Stolen Valor Still an Option

July 3, 2012 11:30 AM - Updated: February 5, 2013 1:38 PM
Xavier Alvarez

The oath taken on commissioning or enlisting in the armed forces, begins, “I will support and defend the Constitution of the United States.” In constitutional law classes at our military service academies, cadets and midshipmen are taught that in honoring that oath they may be called upon to fight and die to protect a citizen’s First Amendment right to burn the flag, preach hate or damn U.S. warfighters.

Last week, in a less melodramatic vein, the Supreme Court ruled in United States v. Alvarez that service members also may fight and die to protect the First Amendment rights of frauds who falsely claim military decorations for heroism. The Stolen Valor Act criminalized the act of falsely claiming to hold the Medal of Honor, Distinguished Service Cross, Navy Cross, Air Force Cross and Purple Heart, among other awards. With sad regularity, we hear of imposters claiming outrageous feats in combat that resulted in high decorations. Quickly recognized as pathetic liars by those of us with military backgrounds, an unknowing public, eager to honor heroes, embraces the liars. The 2005 Stolen Valor Act finally gave authorities the means to convict and imprison imposters. Dozens of convictions followed. Athough sentences were usually no more community service, at least a federal criminal conviction resulted.

Xavier Alvarez was a particularly bold liar and fraud, claiming to be a retired Marine officer wounded multiple times and awarded the Medal of Honor. In fact, he never served a day in uniform. Across the nation, many others who wove heroic fantasies for themselves have been honored in a variety of ways, but it was Alvarez whose 2010 conviction came before the Supreme Court.

Arguments in the Alvarez case at the lower appellate level were typical. The prosecution held that the speech targeted by the Stolen Valor Act was within the well-defined and narrowly limited class of speech that historically has been unprotected by the First Amendment—obscene speech and defamation, for example. The lower appellate court found “Alvarez was not prosecuted for impersonating a military officer, or lying under oath, or making false statements to unlawfully obtain benefits. . . . He was prosecuted simply for saying something that was not true.” Historically, the court held, speech unprotected by the First Amendment has related to some criminal conduct or goal. The Stolen Valor Act, then, did not meet that standard, that court ruled.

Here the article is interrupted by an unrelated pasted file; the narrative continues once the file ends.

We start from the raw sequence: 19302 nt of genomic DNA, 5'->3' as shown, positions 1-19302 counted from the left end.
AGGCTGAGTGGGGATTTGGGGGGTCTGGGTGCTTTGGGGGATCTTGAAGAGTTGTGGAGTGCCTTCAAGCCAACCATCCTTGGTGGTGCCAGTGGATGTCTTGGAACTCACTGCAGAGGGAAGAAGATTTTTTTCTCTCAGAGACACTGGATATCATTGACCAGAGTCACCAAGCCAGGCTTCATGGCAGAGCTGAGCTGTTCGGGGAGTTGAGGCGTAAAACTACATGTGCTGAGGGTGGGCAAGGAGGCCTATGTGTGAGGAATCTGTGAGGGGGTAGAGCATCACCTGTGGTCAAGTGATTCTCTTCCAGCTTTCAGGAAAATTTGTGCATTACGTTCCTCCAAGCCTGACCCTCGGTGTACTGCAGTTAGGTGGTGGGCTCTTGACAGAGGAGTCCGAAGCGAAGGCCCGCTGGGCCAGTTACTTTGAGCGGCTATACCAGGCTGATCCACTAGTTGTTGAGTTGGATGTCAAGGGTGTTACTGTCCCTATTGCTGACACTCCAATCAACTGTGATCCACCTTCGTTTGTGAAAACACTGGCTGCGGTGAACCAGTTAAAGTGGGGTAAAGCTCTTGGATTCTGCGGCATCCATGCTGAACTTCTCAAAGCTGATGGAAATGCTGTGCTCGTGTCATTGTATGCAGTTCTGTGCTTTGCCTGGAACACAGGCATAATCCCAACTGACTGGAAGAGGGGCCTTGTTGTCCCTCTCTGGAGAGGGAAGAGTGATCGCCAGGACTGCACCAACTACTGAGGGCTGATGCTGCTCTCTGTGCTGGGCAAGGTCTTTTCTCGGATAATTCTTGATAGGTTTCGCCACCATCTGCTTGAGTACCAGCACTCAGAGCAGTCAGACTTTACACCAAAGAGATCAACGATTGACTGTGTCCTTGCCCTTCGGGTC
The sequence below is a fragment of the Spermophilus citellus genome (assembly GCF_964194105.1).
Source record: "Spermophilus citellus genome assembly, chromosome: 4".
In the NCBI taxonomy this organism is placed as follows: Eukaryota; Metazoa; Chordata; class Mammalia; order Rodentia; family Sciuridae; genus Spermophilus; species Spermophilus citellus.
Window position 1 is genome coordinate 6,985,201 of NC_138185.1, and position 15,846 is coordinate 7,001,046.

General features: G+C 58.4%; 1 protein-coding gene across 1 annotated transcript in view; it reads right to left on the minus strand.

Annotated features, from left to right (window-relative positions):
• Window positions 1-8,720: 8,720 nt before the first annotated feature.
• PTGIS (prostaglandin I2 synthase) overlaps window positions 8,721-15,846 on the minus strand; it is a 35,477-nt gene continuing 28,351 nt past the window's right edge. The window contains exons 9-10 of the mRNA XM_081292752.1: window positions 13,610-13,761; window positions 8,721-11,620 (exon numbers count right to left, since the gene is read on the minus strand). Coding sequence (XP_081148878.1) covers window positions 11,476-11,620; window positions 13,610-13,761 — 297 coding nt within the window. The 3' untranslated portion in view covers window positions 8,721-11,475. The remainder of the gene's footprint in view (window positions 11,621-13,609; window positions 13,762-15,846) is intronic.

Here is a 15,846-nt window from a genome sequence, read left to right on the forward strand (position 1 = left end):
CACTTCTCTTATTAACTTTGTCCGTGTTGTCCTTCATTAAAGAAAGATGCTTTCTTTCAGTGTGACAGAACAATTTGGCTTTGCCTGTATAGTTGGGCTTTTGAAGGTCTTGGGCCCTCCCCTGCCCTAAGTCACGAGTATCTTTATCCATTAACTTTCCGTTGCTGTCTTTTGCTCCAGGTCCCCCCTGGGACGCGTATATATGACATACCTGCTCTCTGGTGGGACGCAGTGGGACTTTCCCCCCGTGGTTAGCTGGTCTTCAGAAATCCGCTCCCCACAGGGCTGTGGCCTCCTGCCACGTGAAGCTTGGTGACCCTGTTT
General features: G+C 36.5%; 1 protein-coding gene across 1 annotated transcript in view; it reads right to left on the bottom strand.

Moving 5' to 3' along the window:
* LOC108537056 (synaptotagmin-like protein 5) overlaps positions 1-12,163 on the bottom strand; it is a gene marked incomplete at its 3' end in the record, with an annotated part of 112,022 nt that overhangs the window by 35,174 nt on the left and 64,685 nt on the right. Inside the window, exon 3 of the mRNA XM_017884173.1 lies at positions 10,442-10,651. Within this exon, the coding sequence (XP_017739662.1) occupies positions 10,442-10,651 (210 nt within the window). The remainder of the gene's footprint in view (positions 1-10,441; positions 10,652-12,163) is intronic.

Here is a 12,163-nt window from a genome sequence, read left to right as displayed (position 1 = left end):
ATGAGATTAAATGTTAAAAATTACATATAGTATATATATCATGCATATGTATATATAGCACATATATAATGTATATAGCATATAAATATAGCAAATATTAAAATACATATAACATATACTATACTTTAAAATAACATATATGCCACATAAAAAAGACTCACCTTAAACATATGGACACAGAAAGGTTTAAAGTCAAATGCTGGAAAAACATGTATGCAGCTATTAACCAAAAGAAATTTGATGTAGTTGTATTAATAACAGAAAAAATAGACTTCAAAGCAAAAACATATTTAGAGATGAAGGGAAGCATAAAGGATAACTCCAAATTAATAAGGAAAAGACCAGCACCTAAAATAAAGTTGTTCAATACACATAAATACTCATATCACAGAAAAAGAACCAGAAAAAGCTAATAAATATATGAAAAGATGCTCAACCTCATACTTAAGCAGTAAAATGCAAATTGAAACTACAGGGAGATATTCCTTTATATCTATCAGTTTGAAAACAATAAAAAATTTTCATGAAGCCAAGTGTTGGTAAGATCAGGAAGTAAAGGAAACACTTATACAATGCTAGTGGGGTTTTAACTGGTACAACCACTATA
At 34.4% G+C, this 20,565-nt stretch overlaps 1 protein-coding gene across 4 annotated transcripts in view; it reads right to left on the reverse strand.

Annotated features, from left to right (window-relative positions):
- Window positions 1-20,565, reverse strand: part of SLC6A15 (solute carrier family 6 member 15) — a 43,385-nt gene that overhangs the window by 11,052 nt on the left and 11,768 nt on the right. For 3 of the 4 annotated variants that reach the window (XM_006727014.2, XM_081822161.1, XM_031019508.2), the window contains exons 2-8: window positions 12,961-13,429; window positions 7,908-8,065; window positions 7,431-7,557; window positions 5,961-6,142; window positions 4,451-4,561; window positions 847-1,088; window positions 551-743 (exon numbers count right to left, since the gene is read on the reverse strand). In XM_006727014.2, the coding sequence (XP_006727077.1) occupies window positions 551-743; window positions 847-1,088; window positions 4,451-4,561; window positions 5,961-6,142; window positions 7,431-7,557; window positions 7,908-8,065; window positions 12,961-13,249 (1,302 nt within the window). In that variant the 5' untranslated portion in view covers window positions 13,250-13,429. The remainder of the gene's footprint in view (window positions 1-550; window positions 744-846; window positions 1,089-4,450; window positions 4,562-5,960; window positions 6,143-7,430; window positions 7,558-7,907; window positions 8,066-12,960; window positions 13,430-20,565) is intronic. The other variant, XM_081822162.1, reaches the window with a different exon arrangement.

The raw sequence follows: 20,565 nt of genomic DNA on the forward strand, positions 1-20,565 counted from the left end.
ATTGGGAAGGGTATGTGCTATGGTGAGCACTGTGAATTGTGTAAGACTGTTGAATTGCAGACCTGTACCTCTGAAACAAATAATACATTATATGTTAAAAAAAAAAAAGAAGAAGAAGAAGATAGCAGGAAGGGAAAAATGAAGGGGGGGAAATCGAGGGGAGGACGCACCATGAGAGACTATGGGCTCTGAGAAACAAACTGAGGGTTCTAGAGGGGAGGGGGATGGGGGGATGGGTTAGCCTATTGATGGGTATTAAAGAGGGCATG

Despite the Alvarez setback, and other similar outcomes, the Department of Justice appealed the Alvarez reversal to the Supreme Court. That court had jurisdiction because there was a diversity of opinions within the federal judicial circuits—some saying the act was unconstitutional, others disagreeing. But the government was in a legally weak position. Many will reluctantly agree that the failed prosecutions are the price of requiring our government to be very careful in attempting to decide what speech is and is not permissible. The prosecution of new Stolen Valor cases halted, waiting on the Supreme Court.

The fears of service members were realized in last week’s 6-3 Supreme Court opinion. Justice Anthony Kennedy wrote that, because the Stolen Valor Act imposes restrictions on speech content, it must satisfy the highest legal standard of constitutional review, a very high bar. Kennedy wrote that Alvarez’s lies were “a pathetic attempt to gain respect that eluded him.” But his lies were not illegal, Kennedy concluded.

Two other Justices wrote that a lower constitutional standard of review was applicable to the imposters’ claims but, even employing that lower standard, the law was still wanting. They held that, because the act applied even to family, social, or other private contexts where lies are unlikely to cause harm, the act created too significant a burden on protected speech.

Justices Samuel Alito, Antonin Scalia, and Clarence Thomas dissented. (Scalia’s son Matthew is a 1995 West Point graduate.) They held that lies about military medals merit no First Amendment protection whatever.

All of us tell an occasional lie, be it large or small. Absent an intent to achieve material gain or defraud a government agency by the dissembling, do we want the government to decide which prevarications are permitted and which can lead to criminal prosecutions? No one wants to see a contemptible liar who has never been in uniform get away with claiming an award for valor in battle. That demeans the award and is disrespectful to the service members who risked all to merit the award. In virtually all cases, however, the First Amendment bars government limitations on the content of our speech, even if that speech is grossly offensive. To service members, bogus claims like those of Alvarez are more than “offensive.” But, isn’t the protection of such untruthful claims the price truth pays to liberty? The Supreme Court says yes. Upon reflection, most will agree that the freedom to speak that the First Amendment shields must also protect those with whom we disagree. Indeed, it is those with whom we most disagree who most require the amendment’s protection.

Ultimately, when it comes to stolen valor, those who serve in uniform will grit their teeth and recall their oath to support and defend the Constitution.

Gary Solis

Gary Solis is a former Marine and teaches at Georgetown Law.

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